POEM BAKER: “My camera is an open door”
For the last six years, Poem Baker has been allowed into the intimacy of strangers’ bedrooms. As a documentary photographer that finds inspiration in the work of Mary Ellen Mark and Francesca Woodsman, her camera opens doors to many places. In her Hymns from the Bedroom series, Baker enters the rooms of young struggling artists to capture both light and darkness in her own candid way.
All PHOTOS by Poem Baker
You’ve been doing the Hymns from the Bedroom series for some time now. When did you start?
When I first started photographing these kids, some of them had just come to London. You know what it’s like when you first leave home and you are out there by yourself, struggling. Some of them you don’t even realise it’s the same person because, obviously, when you’re that young you go through so many changes and you look different every other week. Different haircuts, different partners, different homes… It’s fascinating!
Would the idea of doing it mainly in the bedroom be to have a more private view into their lives?
The project happened organically. I was doing street photography and then one day I met this guy Carrick. I was walking down the street and I saw him and he just stopped me in my tracks. He was compelling looking and I thought ‘I’ve got a camera, I can get to know this person’. It was my early days in photography and I just thought I was going to talk to him and introduce myself. It’s amazing the number of things you can get away with just by having a camera. My camera is an open door to so many places. Several photographers have said it - and it is true! The camera permits you to have conversations with people that you wouldn’t normally have, to go places you wouldn’t normally go to. So, going back, I met this guy Carrick, walking down the street and I said ‘I’d love to photograph you because I am intrigued by you. Can I photograph you at yours or something?’ He said yeah, so I came around his house a couple of days later. He was an artist and I just sat down with him and made a brilliant photo. And then we just got talking and he said I should meet his friend Craig, who was a model. So, I went to meet Craig and hang out with him and did the same thing. It was crazy. I was meeting all their friends and hanging out with them in their homes and that’s how it happened! I liked the way I was being allowed into people’s homes and having honest conversations.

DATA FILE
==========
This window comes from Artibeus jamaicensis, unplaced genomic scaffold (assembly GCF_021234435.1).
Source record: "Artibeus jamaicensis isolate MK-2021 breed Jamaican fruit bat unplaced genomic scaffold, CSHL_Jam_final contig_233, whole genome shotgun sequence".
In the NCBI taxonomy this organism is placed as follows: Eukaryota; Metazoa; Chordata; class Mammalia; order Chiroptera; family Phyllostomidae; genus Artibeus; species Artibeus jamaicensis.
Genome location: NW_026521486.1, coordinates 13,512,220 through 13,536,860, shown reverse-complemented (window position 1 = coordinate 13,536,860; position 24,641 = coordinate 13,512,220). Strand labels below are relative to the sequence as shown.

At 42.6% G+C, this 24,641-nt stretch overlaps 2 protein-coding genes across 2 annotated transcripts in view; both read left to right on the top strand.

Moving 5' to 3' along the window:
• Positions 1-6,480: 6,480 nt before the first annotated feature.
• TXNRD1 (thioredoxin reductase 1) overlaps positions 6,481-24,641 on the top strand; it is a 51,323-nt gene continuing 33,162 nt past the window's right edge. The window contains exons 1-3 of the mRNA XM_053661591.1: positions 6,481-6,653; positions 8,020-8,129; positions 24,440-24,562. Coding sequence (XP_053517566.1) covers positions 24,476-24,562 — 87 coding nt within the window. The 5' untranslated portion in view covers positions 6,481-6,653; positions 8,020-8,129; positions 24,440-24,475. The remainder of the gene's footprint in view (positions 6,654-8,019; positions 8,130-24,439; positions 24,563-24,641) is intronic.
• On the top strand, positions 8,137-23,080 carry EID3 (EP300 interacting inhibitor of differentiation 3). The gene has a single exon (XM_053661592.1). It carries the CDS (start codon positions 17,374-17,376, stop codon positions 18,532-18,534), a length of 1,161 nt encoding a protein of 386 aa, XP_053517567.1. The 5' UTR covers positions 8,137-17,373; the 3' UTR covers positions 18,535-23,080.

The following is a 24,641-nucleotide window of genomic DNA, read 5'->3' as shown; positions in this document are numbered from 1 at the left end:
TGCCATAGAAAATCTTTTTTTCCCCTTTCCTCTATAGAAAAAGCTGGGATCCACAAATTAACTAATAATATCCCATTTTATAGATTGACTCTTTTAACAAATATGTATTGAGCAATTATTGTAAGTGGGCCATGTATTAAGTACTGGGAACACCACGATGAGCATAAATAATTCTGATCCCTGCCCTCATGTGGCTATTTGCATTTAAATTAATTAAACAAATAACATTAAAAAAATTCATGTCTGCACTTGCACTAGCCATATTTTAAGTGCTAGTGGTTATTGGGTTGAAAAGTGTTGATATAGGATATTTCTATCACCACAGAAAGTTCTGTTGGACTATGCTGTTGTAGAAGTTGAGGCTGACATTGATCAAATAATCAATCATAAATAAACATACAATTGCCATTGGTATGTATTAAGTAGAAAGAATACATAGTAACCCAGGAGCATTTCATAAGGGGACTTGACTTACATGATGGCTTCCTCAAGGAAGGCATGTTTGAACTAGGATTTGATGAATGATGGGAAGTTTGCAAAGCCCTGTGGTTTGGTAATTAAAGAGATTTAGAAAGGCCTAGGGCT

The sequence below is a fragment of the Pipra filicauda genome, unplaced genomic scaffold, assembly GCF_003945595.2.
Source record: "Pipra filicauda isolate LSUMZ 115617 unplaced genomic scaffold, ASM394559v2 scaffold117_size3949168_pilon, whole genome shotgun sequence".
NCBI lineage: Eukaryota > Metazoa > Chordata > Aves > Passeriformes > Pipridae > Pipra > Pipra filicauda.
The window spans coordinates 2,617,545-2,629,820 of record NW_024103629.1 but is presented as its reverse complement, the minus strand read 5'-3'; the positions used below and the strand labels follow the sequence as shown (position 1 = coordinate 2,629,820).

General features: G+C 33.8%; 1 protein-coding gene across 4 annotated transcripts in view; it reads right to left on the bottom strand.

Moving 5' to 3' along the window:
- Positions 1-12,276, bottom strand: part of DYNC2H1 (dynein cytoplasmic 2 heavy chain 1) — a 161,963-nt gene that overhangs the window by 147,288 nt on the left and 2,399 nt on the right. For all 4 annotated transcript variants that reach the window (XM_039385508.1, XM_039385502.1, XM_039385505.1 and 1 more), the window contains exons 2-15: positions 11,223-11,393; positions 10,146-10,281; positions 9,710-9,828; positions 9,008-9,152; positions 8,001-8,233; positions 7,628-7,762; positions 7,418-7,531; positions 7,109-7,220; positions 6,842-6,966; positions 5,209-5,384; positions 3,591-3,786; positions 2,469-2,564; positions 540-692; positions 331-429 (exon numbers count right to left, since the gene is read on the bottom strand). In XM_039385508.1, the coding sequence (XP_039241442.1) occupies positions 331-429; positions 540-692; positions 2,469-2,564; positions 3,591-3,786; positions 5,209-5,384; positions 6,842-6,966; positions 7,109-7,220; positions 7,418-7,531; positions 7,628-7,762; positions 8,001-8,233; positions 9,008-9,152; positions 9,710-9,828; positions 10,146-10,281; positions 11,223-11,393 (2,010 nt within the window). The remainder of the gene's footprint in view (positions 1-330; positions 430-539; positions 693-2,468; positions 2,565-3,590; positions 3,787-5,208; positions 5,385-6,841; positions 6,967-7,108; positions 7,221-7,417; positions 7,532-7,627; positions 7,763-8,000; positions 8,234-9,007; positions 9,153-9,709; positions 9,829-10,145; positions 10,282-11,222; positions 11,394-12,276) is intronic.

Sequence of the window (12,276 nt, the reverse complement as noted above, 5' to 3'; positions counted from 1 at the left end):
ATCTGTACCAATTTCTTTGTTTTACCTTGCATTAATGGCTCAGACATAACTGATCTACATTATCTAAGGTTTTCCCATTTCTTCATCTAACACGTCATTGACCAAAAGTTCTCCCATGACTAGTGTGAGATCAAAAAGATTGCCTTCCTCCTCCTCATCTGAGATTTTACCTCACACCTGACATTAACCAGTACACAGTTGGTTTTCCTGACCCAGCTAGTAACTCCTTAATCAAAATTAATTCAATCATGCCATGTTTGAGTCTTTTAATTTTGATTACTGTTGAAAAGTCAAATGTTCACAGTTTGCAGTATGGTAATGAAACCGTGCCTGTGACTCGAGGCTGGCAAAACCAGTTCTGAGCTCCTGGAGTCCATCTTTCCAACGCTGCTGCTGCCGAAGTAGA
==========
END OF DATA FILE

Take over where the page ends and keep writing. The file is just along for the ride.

What makes an interesting bedroom?
An interesting person.
You’re seeing them grow and their spaces change. Have you become a motherly figure or a counsellor?
I always give them a photograph of the previous time when I see them and they look back on those photos all the time and go ‘Oh my God, my headspace then!’ or ‘I can’t believe I was dating so-and-so’. They’re all really committed to the project, they love being photographed and all of them are struggling artists. They’re DJs, drag queens, musicians, actors, and I think that, maybe because they are that kind of people, they are quite open to being photographed maybe more intimately than your banker (laughs).
How far down the road do you want to follow these kids?
Right to the bitter end - my bitter end or theirs. Because they are friends now, I’ll always photograph them. I have so many photos that are not on my website, so there’s a book there waiting to be made. I’ve got signed to an agency last year (Angela Woods Agency) and I now want to make money out of photography, which means I must become commercial. I think there is a market out there for my work. I really don’t care if people like it [Hymns from the Bedroom series] or not, I would just continue to photograph these kids because I find it fascinating. And I love hanging out with them because they’re very young and they’ve got boyfriend and girlfriend troubles and they want to be photographed with them. Yeah, there’s loads of gossip. You know, when you’re at that age, there’s always loads of gossip and they’re moving to a new house about every five minutes and they’ll call me up because they’re having house parties. It’s great. I love it!
That’s such a privilege, but are you trying to go down a more commercial path now?
Only because that’s the only way to make money out of photography. Documentaries are never going to bring money. Since meeting my agent, she has challenged me to do colour photography, which is something I’d never done before. It’s a totally different thing, you need to learn your colour palette and I really struggled with that for a few months. I never really was a fan of colour photography and now I’m a better colour photographer. I’ve been building up my portfolio to be more commercial during the last year, so now It’s ready for my agent just to go knock on doors. I love all these magazines: Dazed, Hunger… And yeah, they’ve opened me up to fashion. If you look at what Tim Walker does, fashion is not what I thought it was, like, ten years ago. You can be massively creative. So, I’m starting to do some fashion shoots. Also, I’ve just started a new project called Nocturnal, where I’m just going around after midnight photographing the streets of London. It’s funny how everyone’s so friendly at that time.